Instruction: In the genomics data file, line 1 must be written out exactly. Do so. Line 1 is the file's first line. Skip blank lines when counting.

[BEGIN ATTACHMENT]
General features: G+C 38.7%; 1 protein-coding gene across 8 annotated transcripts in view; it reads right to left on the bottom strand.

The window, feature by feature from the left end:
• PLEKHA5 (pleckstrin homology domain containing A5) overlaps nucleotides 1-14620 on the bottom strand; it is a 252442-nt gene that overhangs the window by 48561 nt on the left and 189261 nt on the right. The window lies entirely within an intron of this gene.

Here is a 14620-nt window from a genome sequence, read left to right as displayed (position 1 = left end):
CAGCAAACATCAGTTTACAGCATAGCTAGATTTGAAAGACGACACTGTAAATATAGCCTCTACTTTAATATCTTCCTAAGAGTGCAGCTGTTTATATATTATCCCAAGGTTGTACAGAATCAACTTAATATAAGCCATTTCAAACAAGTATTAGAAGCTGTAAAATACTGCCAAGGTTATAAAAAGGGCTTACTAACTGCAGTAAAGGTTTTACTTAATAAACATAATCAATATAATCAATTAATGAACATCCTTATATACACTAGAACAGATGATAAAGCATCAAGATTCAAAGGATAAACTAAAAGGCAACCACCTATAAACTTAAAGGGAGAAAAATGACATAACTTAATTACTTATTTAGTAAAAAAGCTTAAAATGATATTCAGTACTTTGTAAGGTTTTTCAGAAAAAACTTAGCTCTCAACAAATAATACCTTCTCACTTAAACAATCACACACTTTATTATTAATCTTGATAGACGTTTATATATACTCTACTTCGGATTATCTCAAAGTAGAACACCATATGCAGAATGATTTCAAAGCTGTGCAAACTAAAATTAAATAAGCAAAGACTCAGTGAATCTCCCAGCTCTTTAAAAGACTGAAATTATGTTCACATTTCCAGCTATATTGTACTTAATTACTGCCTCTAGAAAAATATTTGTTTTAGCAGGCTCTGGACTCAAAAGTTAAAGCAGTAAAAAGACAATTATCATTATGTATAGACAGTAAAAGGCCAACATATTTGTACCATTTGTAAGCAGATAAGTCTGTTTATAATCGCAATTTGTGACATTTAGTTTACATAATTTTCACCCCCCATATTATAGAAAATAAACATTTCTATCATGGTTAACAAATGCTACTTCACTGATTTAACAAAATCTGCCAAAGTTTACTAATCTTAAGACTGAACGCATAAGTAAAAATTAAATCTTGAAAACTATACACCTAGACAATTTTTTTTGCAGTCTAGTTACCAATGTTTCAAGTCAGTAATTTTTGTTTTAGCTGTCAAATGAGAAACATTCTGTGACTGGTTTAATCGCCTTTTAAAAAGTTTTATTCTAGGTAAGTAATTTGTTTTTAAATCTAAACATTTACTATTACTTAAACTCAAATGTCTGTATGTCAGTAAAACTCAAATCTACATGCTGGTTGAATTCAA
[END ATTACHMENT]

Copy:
General features: G+C 38.7%; 1 protein-coding gene across 8 annotated transcripts in view; it reads right to left on the bottom strand.